Top Ireland Tours & Vacations 2024/2025 [reviews & photos]

Ireland Tours & Travel Packages 2024/2025

274 Ireland trips. Compare tour itineraries from 26 tour companies. 1,772 reviews. 4.5/5 avg rating.

Small Group Ireland Tours

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Top Ireland Attractions & Experiences

Top Ireland Experiences

  • Touring Dublin with its mansions and townhouses, not to mention impressive literary legacy (home of James Joyce, Brendan Behan, and Oscar Wilde)
  • Hiking through rolling green hills at the Ring of Kerry on the Iveragh Peninsula, overlooking the craggy outcroppings, ancient ruins, and the sea and islands beyond
  • Kissing the Blarney Stone at Blarney Castle, near Cork (hint: it requires some effort)
  • Drinking a Guinness – with foam expertly shaped into a shamrock -- in an Irish pub, while gabbing with the locals for hours and listening to toe-tapping music
  • Sailing with the amazing Irish coastline in view
  • Taking a short cruise to places like remote Skellig Michael Island, eight miles off the coast of southwest Ireland, and climbing 600 stone steps to the top for a picnic lunch and incredible views
  • Stepping across the thousands of basalt columns of the Giant’s Causeway, remnants of an ancient volcano that extends into the North Channel in Northern Ireland
  • Exploring the incredible ruins and archaeological sites 
  • Enjoying water adventures such as surfing or fishing in opal-blue waters of the Dingle Peninsula

Ireland Tours & Travel Guide

Ireland Attractions & Landmarks Guide


Ireland is open to foreign travelers.

Upon arrival, visitors must undergo a mandatory 14-day quarantine and fill out a COVID-19 Passenger Locator Form to indicate where they intend to self isolate.

Read more about Countries Reopening for Tourism 

The name "Ireland" conjures up images of rolling green hills and valleys, coastal promontories and rugged offshore islands, shamrocks and fisherman-knit sweaters, the Blarney Stone and the gift of gab, St. Patrick and not-so-saintly leprechauns, literary giants and the Giants Causeway, charming small towns and sophisticated cities, and of course music-filled pubs serving up pints of Guinness to thirsty locals and travelers. All of it is true (though the leprechauns may be in hiding) and much more, on the Emerald Isle. 

Ireland is one place that seldom disappoints – it’s exactly as you imagine it. 

That is, if you imagine it as a land of emerald green, with impossibly scenic coastlines and rolling hills dotted with grazing sheep; that’s steeped in culture, especially its rich legacy of writers, poets and dramatists; and that’s populated with many great talkers and storytellers who haunt its pubs, often lubricated by pints of Guinness and shots of Irish whiskey. 

Not to mention a certain amount of blarney, whether found in a legendary stone or in tales of mischievous leprechauns and lucky shamrocks.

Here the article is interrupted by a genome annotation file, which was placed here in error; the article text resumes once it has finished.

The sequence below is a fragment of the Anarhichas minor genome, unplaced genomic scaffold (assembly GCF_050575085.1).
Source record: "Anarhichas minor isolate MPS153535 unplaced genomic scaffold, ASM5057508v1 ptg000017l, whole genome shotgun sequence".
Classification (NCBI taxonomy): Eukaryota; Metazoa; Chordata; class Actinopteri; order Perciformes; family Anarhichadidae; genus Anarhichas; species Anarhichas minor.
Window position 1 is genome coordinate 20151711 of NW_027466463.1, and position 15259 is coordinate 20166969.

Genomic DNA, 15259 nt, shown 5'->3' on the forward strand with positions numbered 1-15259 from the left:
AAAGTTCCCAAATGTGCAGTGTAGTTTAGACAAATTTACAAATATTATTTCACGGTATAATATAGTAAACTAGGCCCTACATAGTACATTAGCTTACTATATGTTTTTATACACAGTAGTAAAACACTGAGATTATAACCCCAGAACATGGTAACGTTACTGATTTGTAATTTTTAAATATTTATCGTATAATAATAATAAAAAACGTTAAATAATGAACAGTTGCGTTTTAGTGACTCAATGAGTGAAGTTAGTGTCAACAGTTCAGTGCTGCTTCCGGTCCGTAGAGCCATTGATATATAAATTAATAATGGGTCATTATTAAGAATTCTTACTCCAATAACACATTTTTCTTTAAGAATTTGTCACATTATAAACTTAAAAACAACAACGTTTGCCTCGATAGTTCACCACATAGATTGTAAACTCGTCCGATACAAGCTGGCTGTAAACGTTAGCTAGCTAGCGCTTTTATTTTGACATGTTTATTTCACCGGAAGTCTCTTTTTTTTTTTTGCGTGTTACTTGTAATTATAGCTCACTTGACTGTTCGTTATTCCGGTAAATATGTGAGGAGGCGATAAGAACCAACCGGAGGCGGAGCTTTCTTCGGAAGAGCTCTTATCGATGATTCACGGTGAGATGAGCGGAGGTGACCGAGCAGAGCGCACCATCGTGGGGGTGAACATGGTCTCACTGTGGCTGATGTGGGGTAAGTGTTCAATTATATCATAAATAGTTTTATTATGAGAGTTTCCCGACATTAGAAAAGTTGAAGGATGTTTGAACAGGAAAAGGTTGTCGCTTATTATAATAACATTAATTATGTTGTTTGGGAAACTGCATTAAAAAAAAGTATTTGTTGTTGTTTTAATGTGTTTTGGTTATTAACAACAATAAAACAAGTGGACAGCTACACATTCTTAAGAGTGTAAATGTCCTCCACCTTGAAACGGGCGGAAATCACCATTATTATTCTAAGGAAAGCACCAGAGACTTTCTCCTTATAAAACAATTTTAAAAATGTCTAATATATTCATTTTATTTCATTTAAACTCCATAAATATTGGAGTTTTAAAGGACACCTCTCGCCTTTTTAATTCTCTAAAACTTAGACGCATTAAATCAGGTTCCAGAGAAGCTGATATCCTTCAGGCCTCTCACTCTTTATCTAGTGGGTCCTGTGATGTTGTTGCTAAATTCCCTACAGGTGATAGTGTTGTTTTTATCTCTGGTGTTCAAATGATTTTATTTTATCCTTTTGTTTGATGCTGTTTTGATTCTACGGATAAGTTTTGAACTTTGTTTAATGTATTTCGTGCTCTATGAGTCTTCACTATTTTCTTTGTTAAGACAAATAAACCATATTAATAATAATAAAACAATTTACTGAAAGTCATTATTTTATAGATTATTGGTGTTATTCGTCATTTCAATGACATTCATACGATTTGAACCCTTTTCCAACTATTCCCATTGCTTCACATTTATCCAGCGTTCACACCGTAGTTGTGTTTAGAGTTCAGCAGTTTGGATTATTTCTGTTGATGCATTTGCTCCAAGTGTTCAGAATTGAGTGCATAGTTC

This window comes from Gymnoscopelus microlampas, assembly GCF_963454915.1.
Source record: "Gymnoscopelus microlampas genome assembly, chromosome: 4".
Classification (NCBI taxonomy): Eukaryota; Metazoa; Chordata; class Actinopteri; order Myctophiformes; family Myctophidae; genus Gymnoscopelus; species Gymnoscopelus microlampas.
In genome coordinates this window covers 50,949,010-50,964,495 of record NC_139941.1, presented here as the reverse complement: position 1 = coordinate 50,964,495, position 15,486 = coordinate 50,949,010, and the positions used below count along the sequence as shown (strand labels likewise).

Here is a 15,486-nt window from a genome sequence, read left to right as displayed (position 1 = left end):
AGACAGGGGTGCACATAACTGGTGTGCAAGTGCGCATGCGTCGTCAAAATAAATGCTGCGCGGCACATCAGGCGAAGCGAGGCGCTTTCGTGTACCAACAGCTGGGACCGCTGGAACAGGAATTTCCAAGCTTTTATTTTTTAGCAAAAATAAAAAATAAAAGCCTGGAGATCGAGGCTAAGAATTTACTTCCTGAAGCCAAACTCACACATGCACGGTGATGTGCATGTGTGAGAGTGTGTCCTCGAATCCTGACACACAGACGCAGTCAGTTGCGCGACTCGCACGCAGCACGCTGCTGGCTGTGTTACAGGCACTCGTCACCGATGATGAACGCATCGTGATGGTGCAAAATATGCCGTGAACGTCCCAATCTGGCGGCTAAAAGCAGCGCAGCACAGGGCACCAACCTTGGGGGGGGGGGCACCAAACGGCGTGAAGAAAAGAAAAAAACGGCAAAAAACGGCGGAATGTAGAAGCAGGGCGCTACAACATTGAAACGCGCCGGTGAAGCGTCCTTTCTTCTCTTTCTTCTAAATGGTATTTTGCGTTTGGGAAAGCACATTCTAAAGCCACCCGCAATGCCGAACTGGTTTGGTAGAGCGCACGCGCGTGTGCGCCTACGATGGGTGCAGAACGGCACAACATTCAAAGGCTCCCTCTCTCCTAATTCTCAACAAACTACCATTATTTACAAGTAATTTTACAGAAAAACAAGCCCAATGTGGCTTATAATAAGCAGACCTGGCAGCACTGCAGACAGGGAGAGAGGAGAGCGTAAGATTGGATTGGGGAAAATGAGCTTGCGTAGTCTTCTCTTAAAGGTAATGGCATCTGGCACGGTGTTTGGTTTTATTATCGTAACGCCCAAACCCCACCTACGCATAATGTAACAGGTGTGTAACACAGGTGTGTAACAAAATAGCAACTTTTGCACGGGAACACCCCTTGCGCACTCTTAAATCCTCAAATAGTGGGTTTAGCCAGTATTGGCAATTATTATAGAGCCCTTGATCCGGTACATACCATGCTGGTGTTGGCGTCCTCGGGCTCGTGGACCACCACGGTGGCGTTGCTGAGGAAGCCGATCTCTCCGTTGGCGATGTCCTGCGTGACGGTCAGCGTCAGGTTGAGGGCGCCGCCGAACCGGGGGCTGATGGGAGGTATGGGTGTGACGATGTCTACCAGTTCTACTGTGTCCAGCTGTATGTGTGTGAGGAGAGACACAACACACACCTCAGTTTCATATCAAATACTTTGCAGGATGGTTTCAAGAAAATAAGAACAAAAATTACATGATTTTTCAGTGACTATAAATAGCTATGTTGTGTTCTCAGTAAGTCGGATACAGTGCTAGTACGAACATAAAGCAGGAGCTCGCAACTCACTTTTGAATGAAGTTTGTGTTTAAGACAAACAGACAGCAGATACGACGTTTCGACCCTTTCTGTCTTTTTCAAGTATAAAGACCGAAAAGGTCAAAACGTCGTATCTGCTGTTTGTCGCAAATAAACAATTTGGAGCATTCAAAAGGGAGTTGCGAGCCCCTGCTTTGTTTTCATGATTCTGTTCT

Ireland fashion seems most comfortable in fisherman-knit sweaters and rain slickers to ward off the damp; while Irish history is reflected in a mix of grand country estates, smart Dublin townhouses, and gritty Belfast Victorians as well as hilltop castle ruins and occasional graffiti remnants of The Troubles that plagued the island throughout much of the 20th century following its partitioning in 1921. 

The Emerald Isle has now been at peace with itself throughout the 21st century, and it’s helped to focus more on the similarities between the Republic of Ireland and Northern Ireland and less on the latters allegiance to staying in the United Kingdom, which isn’t necessarily due to any great love of the British. Ireland is very much its own island, despite its historical class and sectarian differences.

The Main Cities - Dublin and Belfast

Many Ireland tours begin in Dublin, and deservedly so. James Joyce immortalized it in Ulysses, Oscar Wilde studied art and aesthetics at Trinity College, and playwright Brendan Behan declared “I’m a drinker with a writing problem” here, having sampled most of the city’s 750-some pubs. 

Among Dublin sights and experiences not to miss are:

  • The ancient Book of Kells, an illuminated manuscript kept well-guarded in the Old Library at Trinity College; 
  • St. Stephen’s Green, the city’s nicest and most popular park, lined by brick Georgian buildings and the famous Shelbourne Hotel; 
  • Merion Square, the heart of Georgian-era Dublin; 
  • The National Gallery of Ireland, for great artworks; 
  • A visit to the Guinness Storehouse, for a look at the history of Ireland’s magic elixir, complete with samples at the end; 
  • The vibrant nightlife in the Temple Bar area, known for its pubs, and the lively atmosphere of Grafton Street, Ireland’s best known shopping street.